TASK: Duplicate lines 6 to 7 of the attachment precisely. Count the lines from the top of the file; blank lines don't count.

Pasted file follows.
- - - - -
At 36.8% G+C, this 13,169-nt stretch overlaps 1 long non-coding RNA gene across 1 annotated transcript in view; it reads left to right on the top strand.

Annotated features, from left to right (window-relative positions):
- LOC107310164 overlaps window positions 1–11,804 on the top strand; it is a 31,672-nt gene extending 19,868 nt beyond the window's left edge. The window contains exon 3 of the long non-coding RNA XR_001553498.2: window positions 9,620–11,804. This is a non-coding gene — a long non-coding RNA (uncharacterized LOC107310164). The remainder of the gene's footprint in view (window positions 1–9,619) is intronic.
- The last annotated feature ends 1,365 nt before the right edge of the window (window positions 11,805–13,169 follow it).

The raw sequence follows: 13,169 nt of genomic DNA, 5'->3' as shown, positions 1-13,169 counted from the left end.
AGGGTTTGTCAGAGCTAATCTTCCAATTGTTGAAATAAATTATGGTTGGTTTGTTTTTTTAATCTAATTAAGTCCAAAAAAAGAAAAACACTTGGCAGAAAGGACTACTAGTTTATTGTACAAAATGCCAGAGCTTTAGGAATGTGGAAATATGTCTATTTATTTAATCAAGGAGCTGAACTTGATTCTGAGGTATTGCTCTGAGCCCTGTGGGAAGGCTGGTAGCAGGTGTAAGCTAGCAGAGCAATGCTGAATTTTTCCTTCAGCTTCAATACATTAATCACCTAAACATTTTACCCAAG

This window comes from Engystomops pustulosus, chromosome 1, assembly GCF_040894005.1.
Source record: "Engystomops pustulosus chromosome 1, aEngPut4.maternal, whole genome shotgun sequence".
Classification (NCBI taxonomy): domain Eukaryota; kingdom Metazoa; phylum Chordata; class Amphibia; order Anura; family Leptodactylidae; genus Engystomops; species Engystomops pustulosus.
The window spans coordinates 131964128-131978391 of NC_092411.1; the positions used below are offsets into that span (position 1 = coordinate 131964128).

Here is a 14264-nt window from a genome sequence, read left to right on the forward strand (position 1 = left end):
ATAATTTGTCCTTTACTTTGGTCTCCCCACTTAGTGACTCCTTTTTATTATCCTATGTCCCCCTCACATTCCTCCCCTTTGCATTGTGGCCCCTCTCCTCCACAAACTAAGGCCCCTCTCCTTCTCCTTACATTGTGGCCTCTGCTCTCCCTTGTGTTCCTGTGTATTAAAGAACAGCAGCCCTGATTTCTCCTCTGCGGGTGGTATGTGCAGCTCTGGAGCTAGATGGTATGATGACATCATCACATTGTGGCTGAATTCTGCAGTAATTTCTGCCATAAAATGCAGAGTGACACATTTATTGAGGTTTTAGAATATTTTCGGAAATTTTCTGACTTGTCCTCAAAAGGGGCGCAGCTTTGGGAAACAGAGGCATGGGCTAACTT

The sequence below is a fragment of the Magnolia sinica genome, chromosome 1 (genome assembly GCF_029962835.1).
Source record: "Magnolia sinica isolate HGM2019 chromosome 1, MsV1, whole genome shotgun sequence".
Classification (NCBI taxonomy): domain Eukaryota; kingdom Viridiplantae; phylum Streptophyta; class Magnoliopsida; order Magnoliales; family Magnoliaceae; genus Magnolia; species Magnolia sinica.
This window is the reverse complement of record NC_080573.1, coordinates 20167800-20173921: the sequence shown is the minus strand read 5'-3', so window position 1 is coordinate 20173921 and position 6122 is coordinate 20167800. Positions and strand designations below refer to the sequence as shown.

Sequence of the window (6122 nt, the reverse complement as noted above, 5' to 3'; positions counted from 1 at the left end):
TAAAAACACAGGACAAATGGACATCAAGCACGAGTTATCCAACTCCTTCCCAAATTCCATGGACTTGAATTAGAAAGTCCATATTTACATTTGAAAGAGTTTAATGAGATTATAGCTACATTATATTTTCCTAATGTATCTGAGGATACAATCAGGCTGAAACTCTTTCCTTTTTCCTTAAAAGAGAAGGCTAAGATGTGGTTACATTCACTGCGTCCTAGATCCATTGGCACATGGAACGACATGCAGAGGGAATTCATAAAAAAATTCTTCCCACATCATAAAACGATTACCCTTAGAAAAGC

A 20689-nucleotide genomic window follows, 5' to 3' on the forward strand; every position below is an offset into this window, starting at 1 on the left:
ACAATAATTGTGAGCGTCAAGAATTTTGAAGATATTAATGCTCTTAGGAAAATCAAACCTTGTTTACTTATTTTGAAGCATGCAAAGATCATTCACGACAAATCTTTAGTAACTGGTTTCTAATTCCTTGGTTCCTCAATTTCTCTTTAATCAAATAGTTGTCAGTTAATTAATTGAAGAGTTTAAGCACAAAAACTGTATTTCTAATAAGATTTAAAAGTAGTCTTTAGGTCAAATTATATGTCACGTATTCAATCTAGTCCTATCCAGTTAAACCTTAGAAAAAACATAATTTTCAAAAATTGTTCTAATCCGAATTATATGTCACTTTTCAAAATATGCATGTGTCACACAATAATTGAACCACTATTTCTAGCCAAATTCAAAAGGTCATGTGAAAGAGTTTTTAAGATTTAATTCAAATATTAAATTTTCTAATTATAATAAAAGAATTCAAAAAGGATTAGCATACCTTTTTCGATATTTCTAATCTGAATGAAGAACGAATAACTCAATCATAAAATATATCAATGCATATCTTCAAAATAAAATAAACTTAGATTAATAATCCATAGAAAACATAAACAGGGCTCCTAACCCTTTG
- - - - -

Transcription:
AGGGTTTGTCAGAGCTAATCTTCCAATTGTTGAAATAAATTATGGTTGGTTTGTTTTTTTAATCTAATTAAGTCCAAAAAAAGAAAAACACTTGGCAGAAAGGACTACTAGTTTATTGTACAAAATGCCAGAGCTTTAGGAATGTGGAAATATGTCTATTTATTTAATCAAGGAGCTGAACTTGATTCTGAGGTATTGCTCTGAGCCCTGTGGGAAGGCTGGTAGCAGGTGTAAGCTAGCAGAGCAATGCTGAATTTTTCCTTCAGCTTCAATACATTAATCACCTAAACATTTTACCCAAG

This window comes from Engystomops pustulosus, chromosome 1, assembly GCF_040894005.1.